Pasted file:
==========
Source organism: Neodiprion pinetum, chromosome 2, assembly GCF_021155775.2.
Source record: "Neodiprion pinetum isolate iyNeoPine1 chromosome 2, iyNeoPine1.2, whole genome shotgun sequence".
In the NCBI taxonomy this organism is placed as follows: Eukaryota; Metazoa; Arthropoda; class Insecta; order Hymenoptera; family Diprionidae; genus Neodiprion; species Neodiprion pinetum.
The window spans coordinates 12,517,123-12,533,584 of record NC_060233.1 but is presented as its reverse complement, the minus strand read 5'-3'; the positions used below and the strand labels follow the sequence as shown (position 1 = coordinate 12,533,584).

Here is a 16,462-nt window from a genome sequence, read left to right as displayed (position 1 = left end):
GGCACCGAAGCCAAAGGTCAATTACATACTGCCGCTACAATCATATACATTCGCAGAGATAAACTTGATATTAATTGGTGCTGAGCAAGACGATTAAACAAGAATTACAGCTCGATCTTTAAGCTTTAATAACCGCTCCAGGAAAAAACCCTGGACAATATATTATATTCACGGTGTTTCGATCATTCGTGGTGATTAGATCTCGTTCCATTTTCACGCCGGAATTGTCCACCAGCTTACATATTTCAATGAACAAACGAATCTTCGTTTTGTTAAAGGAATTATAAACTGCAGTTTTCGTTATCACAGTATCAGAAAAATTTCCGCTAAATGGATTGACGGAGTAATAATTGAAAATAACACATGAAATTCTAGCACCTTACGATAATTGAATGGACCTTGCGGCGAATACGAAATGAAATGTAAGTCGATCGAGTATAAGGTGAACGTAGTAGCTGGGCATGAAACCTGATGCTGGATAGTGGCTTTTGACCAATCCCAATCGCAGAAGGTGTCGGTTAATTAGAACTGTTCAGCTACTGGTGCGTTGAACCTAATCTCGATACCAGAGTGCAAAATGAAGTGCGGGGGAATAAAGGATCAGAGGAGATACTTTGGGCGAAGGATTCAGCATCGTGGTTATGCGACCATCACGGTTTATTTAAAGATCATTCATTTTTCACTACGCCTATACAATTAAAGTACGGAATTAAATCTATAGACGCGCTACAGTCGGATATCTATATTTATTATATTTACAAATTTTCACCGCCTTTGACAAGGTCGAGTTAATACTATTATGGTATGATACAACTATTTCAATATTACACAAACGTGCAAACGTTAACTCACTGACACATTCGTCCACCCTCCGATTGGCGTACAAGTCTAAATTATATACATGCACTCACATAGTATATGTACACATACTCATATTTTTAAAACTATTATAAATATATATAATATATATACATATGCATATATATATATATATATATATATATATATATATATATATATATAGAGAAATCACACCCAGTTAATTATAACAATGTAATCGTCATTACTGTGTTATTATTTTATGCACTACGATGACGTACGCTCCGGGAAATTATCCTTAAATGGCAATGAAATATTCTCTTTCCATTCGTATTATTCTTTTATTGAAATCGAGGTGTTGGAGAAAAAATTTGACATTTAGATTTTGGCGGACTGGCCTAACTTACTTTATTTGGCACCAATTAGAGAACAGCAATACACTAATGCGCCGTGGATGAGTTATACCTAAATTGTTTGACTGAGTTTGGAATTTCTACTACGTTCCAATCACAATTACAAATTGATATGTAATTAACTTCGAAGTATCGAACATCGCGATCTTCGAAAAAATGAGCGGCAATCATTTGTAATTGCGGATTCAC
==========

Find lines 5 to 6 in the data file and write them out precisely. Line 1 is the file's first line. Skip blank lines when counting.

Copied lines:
Here is a 16,462-nt window from a genome sequence, read left to right as displayed (position 1 = left end):
GGCACCGAAGCCAAAGGTCAATTACATACTGCCGCTACAATCATATACATTCGCAGAGATAAACTTGATATTAATTGGTGCTGAGCAAGACGATTAAACAAGAATTACAGCTCGATCTTTAAGCTTTAATAACCGCTCCAGGAAAAAACCCTGGACAATATATTATATTCACGGTGTTTCGATCATTCGTGGTGATTAGATCTCGTTCCATTTTCACGCCGGAATTGTCCACCAGCTTACATATTTCAATGAACAAACGAATCTTCGTTTTGTTAAAGGAATTATAAACTGCAGTTTTCGTTATCACAGTATCAGAAAAATTTCCGCTAAATGGATTGACGGAGTAATAATTGAAAATAACACATGAAATTCTAGCACCTTACGATAATTGAATGGACCTTGCGGCGAATACGAAATGAAATGTAAGTCGATCGAGTATAAGGTGAACGTAGTAGCTGGGCATGAAACCTGATGCTGGATAGTGGCTTTTGACCAATCCCAATCGCAGAAGGTGTCGGTTAATTAGAACTGTTCAGCTACTGGTGCGTTGAACCTAATCTCGATACCAGAGTGCAAAATGAAGTGCGGGGGAATAAAGGATCAGAGGAGATACTTTGGGCGAAGGATTCAGCATCGTGGTTATGCGACCATCACGGTTTATTTAAAGATCATTCATTTTTCACTACGCCTATACAATTAAAGTACGGAATTAAATCTATAGACGCGCTACAGTCGGATATCTATATTTATTATATTTACAAATTTTCACCGCCTTTGACAAGGTCGAGTTAATACTATTATGGTATGATACAACTATTTCAATATTACACAAACGTGCAAACGTTAACTCACTGACACATTCGTCCACCCTCCGATTGGCGTACAAGTCTAAATTATATACATGCACTCACATAGTATATGTACACATACTCATATTTTTAAAACTATTATAAATATATATAATATATATACATATGCATATATATATATATATATATATATATATATATATATATATATATAGAGAAATCACACCCAGTTAATTATAACAATGTAATCGTCATTACTGTGTTATTATTTTATGCACTACGATGACGTACGCTCCGGGAAATTATCCTTAAATGGCAATGAAATATTCTCTTTCCATTCGTATTATTCTTTTATTGAAATCGAGGTGTTGGAGAAAAAATTTGACATTTAGATTTTGGCGGACTGGCCTAACTTACTTTATTTGGCACCAATTAGAGAACAGCAATACACTAATGCGCCGTGGATGAGTTATACCTAAATTGTTTGACTGAGTTTGGAATTTCTACTACGTTCCAATCACAATTACAAATTGATATGTAATTAACTTCGAAGTATCGAACATCGCGATCTTCGAAAAAATGAGCGGCAATCATTTGTAATTGCGGATTCAC